Impacting 1.9 Million Students Across Illinois

This Asian American and Pacific Islander (AAPI) Heritage Month, we are reminded of the value and importance of inclusion of the AAPI Community in education. A recent report issued by The Asian American Foundation and LAAUNCH, found that one-third of Americans “cannot recall a significant Asian American historical event or policy.” 

2022 EP Summer Fellow Alum Jor Torres and 2022-2023 EP Impact Fellow Jordan Weatherl have been working to change that reality.  

Both Jordan and Jor spent their EP Fellowship experiences working at the Illinois State Board of Education (ISBE) to support teachers, administrators, community members—and ultimately students—to bring awareness and understanding of the AAPI experience, history, and contributions to classrooms throughout Illinois in accordance with the Teaching Equitable Asian American Community History (TEAACH) Act

Passed by the Illinois General Assembly in 2021, the TEAACH Act made Illinois the first state to require Asian American history instruction at every public K-12 school starting in the 2022-2023 school year.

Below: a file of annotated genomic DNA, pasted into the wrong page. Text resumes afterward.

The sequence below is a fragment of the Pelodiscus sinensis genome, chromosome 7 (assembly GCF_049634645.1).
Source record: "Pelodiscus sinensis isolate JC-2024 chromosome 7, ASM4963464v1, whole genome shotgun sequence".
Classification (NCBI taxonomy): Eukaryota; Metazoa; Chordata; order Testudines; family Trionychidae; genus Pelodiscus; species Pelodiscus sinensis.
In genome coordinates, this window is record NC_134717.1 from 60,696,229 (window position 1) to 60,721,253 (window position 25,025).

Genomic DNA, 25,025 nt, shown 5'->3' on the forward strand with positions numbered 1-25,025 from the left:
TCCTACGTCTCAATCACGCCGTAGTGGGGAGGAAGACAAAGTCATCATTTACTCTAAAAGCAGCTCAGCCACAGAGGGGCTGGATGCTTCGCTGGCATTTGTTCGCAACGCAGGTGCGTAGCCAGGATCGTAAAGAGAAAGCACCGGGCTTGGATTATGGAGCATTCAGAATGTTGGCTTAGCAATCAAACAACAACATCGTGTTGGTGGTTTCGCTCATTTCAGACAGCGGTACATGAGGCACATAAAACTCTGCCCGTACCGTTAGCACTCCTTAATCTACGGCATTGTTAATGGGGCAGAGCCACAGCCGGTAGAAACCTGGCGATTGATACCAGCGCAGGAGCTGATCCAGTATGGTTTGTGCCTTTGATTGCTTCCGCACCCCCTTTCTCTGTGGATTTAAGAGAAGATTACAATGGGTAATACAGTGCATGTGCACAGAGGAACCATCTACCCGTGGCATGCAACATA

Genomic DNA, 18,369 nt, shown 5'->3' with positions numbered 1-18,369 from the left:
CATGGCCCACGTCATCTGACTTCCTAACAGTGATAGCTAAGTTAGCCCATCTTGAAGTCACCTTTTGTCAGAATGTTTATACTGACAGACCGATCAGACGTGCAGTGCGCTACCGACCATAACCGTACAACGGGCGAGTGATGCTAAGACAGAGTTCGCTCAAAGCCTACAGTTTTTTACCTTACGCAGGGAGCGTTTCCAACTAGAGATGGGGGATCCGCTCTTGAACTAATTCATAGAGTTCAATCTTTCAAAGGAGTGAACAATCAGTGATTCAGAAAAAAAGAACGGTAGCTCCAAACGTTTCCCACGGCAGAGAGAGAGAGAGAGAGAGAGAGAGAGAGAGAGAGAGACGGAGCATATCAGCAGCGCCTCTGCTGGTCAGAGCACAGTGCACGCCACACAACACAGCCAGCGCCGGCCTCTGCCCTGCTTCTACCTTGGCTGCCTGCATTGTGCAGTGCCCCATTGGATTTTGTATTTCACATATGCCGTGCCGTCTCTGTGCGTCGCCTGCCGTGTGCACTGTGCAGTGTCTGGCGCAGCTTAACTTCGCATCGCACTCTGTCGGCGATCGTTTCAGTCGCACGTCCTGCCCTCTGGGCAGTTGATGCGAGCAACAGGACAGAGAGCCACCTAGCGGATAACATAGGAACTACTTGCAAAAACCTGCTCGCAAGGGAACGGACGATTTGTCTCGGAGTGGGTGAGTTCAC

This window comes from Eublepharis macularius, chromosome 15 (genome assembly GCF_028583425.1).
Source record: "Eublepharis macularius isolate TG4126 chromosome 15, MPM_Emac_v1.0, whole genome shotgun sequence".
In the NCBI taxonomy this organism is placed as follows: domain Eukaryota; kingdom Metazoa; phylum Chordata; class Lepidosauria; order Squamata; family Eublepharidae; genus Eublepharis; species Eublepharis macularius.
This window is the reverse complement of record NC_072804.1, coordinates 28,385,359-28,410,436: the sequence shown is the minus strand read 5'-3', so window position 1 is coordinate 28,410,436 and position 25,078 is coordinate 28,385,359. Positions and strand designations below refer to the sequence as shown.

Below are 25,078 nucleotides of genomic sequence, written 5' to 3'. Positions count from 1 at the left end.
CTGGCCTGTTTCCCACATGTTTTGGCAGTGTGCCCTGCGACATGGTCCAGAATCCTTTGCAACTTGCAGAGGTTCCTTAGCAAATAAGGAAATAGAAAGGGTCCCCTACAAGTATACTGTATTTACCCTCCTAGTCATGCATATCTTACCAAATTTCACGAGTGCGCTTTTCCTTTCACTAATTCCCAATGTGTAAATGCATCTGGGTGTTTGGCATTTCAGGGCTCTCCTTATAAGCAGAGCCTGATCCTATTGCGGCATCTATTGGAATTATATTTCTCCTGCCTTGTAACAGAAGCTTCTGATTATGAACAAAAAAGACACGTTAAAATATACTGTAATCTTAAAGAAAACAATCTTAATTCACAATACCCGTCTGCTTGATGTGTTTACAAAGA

As a 2022 EP Summer Fellow, Jor worked in partnership with the The Asian American Foundation, Advancing Justice Chicago and the Asian American Education Project to draft a standards-aligned teacher resource guide and scaffolding for a Classroom Partners program to provide guidance and expertise. 

“Illinois is taking a bold step towards an approach to social sciences that is fundamentally more inclusive and equitable,” said Jor. 

As a result of Jor’s work, 1.9 million students and 130,000 across the state began the 2022-2023 school year with a new foundation for Asian American history and cross-cultural education. 

As a current EP Impact Fellow, Jordan is building on Jor’s efforts to support the practical implementation of the TEAACH Act.

Jordan has hosted a series of public webinars (including with ISBE Chair Dr. Steven Isoye), published a teacher-centered resource guide, coordinated a public-private partnership with multiple organizations, worked with other state departments of education and supported districts to be better equipped and shift towards the inclusive history of Asian American stories.

“As I worked in a public-private partnership to equip and empower teachers to take a step towards teaching inclusive history, I realized it is deeply important to build strong partnerships with communities most affected by change, work with experts who are best equipped to inform decision making, and find ways to build sustainable support through relationship and resource building,” said Jordan. “I have been incredibly honored and proud of the work we have been able to accomplish.”